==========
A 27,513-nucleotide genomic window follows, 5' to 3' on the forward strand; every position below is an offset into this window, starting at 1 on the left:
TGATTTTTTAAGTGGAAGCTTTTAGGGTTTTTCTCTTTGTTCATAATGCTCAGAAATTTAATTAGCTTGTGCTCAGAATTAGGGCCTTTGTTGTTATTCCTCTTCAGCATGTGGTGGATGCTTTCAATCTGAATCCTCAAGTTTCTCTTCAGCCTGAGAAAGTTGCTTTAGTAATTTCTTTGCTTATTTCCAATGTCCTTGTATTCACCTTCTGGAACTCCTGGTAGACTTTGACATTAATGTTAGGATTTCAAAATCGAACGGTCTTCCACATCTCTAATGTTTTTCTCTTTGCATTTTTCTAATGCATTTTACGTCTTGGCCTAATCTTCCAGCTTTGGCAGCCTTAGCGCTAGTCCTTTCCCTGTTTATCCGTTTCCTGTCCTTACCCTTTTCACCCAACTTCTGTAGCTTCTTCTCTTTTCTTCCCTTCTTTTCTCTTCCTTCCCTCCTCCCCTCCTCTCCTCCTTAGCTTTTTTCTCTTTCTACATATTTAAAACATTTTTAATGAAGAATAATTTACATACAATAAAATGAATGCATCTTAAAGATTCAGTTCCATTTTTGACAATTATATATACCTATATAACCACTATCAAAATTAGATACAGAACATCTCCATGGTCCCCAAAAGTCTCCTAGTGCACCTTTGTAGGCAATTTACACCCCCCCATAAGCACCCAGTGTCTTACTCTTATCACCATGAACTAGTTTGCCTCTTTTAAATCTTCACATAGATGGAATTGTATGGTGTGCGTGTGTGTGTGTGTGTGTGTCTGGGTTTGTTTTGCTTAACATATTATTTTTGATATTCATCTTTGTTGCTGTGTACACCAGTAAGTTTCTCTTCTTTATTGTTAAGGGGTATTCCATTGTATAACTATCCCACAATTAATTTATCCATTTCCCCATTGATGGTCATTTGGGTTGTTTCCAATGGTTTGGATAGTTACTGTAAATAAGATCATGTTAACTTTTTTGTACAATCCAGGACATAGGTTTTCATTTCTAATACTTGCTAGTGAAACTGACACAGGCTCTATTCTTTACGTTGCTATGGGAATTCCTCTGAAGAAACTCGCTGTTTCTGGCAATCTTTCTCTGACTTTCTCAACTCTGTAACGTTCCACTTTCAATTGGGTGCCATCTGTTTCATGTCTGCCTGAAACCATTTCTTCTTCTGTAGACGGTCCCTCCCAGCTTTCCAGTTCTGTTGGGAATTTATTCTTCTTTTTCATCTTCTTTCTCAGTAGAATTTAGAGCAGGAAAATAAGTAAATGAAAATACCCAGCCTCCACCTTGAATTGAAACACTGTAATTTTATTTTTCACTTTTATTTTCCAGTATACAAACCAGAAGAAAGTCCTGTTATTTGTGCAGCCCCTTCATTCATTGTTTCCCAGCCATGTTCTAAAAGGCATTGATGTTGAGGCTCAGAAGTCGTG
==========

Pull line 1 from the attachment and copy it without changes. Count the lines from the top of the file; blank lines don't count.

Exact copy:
A 27,513-nucleotide genomic window follows, 5' to 3' on the forward strand; every position below is an offset into this window, starting at 1 on the left: